The streets of Belgrade are much like any other streets in Europe. There’s always one ‘popular’ long street filled with trendy shops, cafes, gelato stands, banks, and all kinds of people, ranging from beggars to shoppers.

The best part about my trip to Belgrade? Yeah, it’s the food. I should start thinking about a turning this into a foodie blog because a huge part of travel, for me, is the food. I was hungry and wanted to get a haircut. I stopped by a Serbian bbq place called ‘Loki’, recommended to me by the lady who ran the hostel. Inside, I faced a Serbian menu and I tried asking the ladies behind the counter what my options were. The blank look on both mine and their faces prompted a Serbian guy to jump in and help me out. He was in his 20s, holding what I think is a Serbian branded beer in his hand. He tried his best to describe the common options but it didn’t help much since I’m a visualizer. I asked him to order me what he thinks is the best item so he orders a Serbian hamburger called a ‘Pljeskavica’. It was cheap, good, and filling. The meat wasn’t cooked all the way well-done, more of a moist medium. Initially, that worried me but come on, it’s beef. Some people eat steak that still has a beating heart.


(Pljeskavica)

So Vuk, the Serbian guy, tells me he used to live in New Jersey for about 2 years, attending college there. His dad is an engineer and his mom has a PhD in Chemistry. In Serbia, education is free but I guess people aren’t paid as highly as a result. Vuk didn’t have money to go to grad school so he had to return to Serbia. Anyway, the guy recommends his friend’s hair salon down the street when I ask for a place to get a haircut. He takes me there, I settle in my seat, find out the stylist doesn’t speak a lick of English, so I showed her a picture I took with my camera of a picture from the internet. Unfortunately, Chow Yun Fat (yes, I took a picture of him from ‘Replacement Killers’) had black hair and on a camera, it didn’t look right. You can’t see he has long hair combed to the side. You can’t tell the length of his hair at all because black hair on a black/white photo is not easily discernable. I tell Vuk to tell her what I wanted and by this point, I realized he was somewhat drunk, but he tries anyway. I don’t know if things got lost in translation or the bad picture on my camera threw the stylist off but she ended up cutting off my hair which took me 3 months to grow out. I permitted it to happen because I have impulsive curiosity about things. I thought ‘Wouldn’t it be funny to see if there’s a lost-in-translation moment here that I could tell people about?’. Who cares if she gives me a mohawk or a bowl-cut, it would be HILARIOUS! Ok, not really.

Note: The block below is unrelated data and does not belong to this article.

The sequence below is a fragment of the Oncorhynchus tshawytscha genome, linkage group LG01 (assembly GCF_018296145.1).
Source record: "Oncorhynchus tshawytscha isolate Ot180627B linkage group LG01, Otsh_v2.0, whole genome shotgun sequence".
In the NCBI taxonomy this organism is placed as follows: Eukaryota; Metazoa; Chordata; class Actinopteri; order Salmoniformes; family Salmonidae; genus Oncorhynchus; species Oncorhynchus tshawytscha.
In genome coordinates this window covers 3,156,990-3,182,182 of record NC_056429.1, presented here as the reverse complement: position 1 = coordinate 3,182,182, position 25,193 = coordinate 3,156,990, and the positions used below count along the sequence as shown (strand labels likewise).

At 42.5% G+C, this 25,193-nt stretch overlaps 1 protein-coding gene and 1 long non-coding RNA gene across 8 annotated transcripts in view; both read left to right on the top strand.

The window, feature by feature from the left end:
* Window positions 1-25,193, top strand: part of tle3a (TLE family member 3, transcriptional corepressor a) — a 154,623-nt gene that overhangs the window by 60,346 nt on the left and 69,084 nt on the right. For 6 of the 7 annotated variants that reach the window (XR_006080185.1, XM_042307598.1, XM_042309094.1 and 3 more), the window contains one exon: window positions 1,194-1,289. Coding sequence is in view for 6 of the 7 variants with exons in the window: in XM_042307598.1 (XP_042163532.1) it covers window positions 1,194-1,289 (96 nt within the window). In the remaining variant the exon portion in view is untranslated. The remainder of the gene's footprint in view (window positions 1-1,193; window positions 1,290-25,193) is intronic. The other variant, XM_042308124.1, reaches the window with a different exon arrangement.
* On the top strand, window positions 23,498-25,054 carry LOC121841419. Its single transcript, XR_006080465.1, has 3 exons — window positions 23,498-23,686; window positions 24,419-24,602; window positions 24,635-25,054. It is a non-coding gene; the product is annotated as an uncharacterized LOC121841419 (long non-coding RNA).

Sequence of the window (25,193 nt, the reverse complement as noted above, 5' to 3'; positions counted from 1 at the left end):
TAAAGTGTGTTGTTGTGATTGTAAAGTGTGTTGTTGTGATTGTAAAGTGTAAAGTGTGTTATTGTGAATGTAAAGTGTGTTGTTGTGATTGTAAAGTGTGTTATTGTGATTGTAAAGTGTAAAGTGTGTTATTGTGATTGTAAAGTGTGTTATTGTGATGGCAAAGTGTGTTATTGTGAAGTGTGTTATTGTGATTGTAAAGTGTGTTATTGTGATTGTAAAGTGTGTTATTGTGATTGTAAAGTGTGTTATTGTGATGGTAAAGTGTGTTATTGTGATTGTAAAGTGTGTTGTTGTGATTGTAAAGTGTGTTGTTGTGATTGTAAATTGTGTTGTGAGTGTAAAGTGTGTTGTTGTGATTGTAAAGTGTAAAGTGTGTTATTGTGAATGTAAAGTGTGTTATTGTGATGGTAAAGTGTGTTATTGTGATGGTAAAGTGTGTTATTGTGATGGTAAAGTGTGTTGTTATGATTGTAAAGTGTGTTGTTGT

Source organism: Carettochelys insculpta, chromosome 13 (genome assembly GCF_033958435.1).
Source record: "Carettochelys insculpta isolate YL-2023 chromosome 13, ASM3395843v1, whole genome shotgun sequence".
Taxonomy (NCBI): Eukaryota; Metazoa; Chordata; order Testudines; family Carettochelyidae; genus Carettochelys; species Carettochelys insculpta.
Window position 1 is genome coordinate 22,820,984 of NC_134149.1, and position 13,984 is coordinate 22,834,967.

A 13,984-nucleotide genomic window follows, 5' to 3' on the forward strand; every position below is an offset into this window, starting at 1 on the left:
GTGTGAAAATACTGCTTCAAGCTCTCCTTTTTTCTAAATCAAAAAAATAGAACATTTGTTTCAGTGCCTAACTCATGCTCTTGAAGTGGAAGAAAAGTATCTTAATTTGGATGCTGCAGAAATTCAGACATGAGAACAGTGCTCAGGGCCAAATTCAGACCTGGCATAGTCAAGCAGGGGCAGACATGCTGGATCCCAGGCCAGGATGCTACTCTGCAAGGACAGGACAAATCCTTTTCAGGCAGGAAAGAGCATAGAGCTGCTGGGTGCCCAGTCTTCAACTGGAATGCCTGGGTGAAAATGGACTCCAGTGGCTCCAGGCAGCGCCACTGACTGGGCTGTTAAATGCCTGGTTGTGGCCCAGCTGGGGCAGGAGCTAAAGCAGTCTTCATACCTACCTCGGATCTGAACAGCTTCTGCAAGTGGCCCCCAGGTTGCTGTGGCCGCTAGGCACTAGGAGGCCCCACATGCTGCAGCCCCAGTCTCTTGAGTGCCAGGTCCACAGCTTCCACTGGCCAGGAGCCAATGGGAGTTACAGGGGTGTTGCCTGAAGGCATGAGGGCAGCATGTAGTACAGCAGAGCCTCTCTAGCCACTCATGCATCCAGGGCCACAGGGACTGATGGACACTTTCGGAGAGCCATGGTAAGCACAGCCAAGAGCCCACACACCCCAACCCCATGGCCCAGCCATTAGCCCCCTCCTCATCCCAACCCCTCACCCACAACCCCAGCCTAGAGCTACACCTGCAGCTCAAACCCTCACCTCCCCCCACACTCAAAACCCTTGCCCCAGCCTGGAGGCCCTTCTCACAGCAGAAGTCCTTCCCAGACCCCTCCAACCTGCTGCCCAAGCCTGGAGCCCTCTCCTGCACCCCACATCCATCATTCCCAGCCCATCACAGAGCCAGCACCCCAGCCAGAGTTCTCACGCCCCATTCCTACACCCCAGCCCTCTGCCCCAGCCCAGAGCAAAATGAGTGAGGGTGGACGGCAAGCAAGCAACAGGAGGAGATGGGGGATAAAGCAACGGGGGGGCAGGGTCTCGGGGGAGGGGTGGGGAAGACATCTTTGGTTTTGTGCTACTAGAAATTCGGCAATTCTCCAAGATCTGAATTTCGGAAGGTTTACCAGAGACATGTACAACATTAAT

The haircut was so cheap, one would think it would take the sting away but no, it lingers on my mind. ‘Should I have stopped her just before she made the first snip?’. Ah well, it’s just hair. Just another 3 months to get back to the same point. Then I can be Chow Yun Fat (‘Replacement Killers’, not ‘Crouching Tiger’) when I get my haircut in India.

That evening, I walked quite a distance to go eat at a place called ‘Little Bay’. There’s one in London, and there’s one in Belgrade. I decided to go all out here. I don’t eat at joints like these often so it’s nice to splurge a bit every now and then. I order some pastry appetizer, of which I forgot the name, Greek salad and ‘Assiage of Lamb’. I tried googling ‘assiage’ and I’m sure I misspelled it because there are no results. All I know is, ‘assiage of lamb’ was spectacular. Total cost? €17. Not too bad for a ‘splurge’.


(Assiage of lamb)

I woke up bright and early and headed to Kalamegdan Citadel, which wasn’t that exciting. It’s just a wide, expansive area inside a fortress, on top of a hill in Belgrade. Walked up there, got a good view of the city, went to the Military Museum, which was unimpressive, and got out. The various cannons and mortars lining the walls around the museum was quite cool though, as I got to see how generations of military machines evolved.